Clever, funny and wonderfully inappropriate, this book asks us all to accept our inner or outer carnivores.  Appropriate for ages 4-6, this would also work well as a read-aloud for older elementary kids who will love the humor and the naughtiness of the jokes.

Reviewed from copy received from Chronicle Books.

Review: The Shark King by R. Kikuo Johnson

shark king

The Shark King by R. Kikuo Johnson

Toon Books has mastered the art of graphic novels for early readers and this book adds to the depth of their offerings.  This story comes from Hawaii and this the tale of Nanaue.  He is the child of a normal mother and The Shark King.  His parents fell in love after his father rescued his mother from drowning.  When Nanaue was about to be born, his father left.  Nanaue was an unusual child, not only because he walked at such an early age, but because of a unique mark on his back that could open into a mouth and snap.  After meeting a boy and his father, a fisherman, Nanaue started to catch fish to eat.  He followed the fishermen to find food, eating so much that he drove them further away.  Nanaue was eventually discovered by the villagers and his mark was revealed.  They chased him all the way back home and even then he had to dive to safety in the sea.  The place that his father created just for him before he was born.

Johnson keeps this rather complicated story simple thanks to the use of the images to tell much of the story.  The snapping mouth on Nanaue’s back is shown rather than described, making it completely and immediately understandable.  The book moves quickly through the story, giving extra time to the beauty of the undersea world and the freedom that Nanaue finds there.

Done in panels that are ever changing in their design, the book has a sense of motion and speed.  Johnson manages to insert welcome humor into the dramatic tale without ever undermining the amazing tale he is telling.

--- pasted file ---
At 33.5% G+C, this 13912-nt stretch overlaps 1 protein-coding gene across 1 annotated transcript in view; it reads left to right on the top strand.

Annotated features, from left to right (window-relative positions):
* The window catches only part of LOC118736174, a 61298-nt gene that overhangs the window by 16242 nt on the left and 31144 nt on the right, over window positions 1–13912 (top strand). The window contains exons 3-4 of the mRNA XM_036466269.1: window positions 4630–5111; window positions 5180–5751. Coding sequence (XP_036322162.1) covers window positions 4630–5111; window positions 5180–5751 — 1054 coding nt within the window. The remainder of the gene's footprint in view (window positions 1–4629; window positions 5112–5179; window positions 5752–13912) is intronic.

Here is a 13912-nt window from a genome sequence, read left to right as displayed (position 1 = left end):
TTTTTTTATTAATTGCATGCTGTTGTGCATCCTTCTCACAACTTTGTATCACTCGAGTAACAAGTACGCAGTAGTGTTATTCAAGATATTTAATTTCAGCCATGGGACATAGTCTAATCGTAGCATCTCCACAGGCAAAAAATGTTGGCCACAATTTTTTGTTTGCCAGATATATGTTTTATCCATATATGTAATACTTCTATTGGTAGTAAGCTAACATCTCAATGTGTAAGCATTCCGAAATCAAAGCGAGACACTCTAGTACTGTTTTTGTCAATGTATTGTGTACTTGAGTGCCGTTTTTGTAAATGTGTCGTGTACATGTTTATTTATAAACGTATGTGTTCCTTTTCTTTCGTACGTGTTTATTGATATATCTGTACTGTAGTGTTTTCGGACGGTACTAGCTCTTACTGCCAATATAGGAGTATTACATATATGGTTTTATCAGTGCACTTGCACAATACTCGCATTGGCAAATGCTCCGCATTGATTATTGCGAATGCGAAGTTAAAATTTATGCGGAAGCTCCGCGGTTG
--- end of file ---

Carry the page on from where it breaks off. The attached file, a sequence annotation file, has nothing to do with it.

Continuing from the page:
A rich graphic novel for young readers, this book celebrates a little-known Hawaiian story.  Appropriate for ages 6-8.

Reviewed from copy received from Toon Books.

Book Review: I’m a Shark by Bob Shea

imashark

I’m a Shark by Bob Shea

Shark knows that he is completely awesome.  He’s very brave!  He never cries when he gets a shark (sort of).  He can watch scary movies without closing his eyes, mostly.  He’s not scared of dinosaurs at all, in fact they should be afraid of him.  But even brave shark is scared of something.  Not bears.  Not a giant squid.  Not the dark.  You might be surprised what has Shark so scared!

Shea seems to write effortlessly for toddlers and preschoolers.  His books have a simplicity that is evident in both their illustrations and their words.  Here the book is written in the form of a conversation between Shark and his fish and crab friends.  Shea has used fonts, colors and placement to make the book work beautifully.  Shark is written with such a big personality that his voice is strong and sure.

The illustrations are thick-lined and bold.  They will work very well with a group of children because they will project so well from afar.  Great humorous touches are included in the book, like the scary movie the fish are watching.

Highly recommended, this book about even the most brave having fears will be a welcome treat.  Appropriate for ages 2-4.

Reviewed from library copy.

Check out the book trailer:

Shark vs. Train

Shark vs. Train by Chris Barton, illustrated by Tom Lichtenheld

Two young boys dash to the toy box and dig around.  One emerges with a shark toy while the other brandishes a toy train.  So now the sides are clear, but which toy would win a battle?  Well, that all depends!  Would it be underwater or on train tracks?  Would they be eating pies or having a burping contest?  The ideas of the sorts of competitions will have readers giggling in delight as the shark wins one and then the train wins the next.  Each competition is illustrated for humor and the reasons for winning are often surprising and funny.  Get this book into the hands of children as quickly as you can!

Barton’s text is kept simple and easy.  He frames the competition and then steps back to witness who wins.  Towards the end, the competitions get wilder and neither shark nor train are comfortable.  The book ends with the two boys being called to lunch.  The illustrations are a large part of the pleasure and success of this book.  The emotions on the faces of both shark and train will have readers quickly understanding the situation.  There are small touches and asides in the illustrations that bring the story depth and added humor. 

This book is sure to be popular in any library.  Place it face out and it will disappear.  The only question is whether it is the shark or train that gets the book more attention.  Competition anyone?  Appropriate for ages 4-7.

Reviewed from library copy.